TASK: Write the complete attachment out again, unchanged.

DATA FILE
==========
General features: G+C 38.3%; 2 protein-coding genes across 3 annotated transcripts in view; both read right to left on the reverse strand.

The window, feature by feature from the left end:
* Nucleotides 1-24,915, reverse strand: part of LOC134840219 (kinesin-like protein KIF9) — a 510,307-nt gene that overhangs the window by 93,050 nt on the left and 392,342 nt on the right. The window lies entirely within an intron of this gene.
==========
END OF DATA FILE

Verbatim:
General features: G+C 38.3%; 2 protein-coding genes across 3 annotated transcripts in view; both read right to left on the reverse strand.

The window, feature by feature from the left end:
* Nucleotides 1-24,915, reverse strand: part of LOC134840219 (kinesin-like protein KIF9) — a 510,307-nt gene that overhangs the window by 93,050 nt on the left and 392,342 nt on the right. The window lies entirely within an intron of this gene.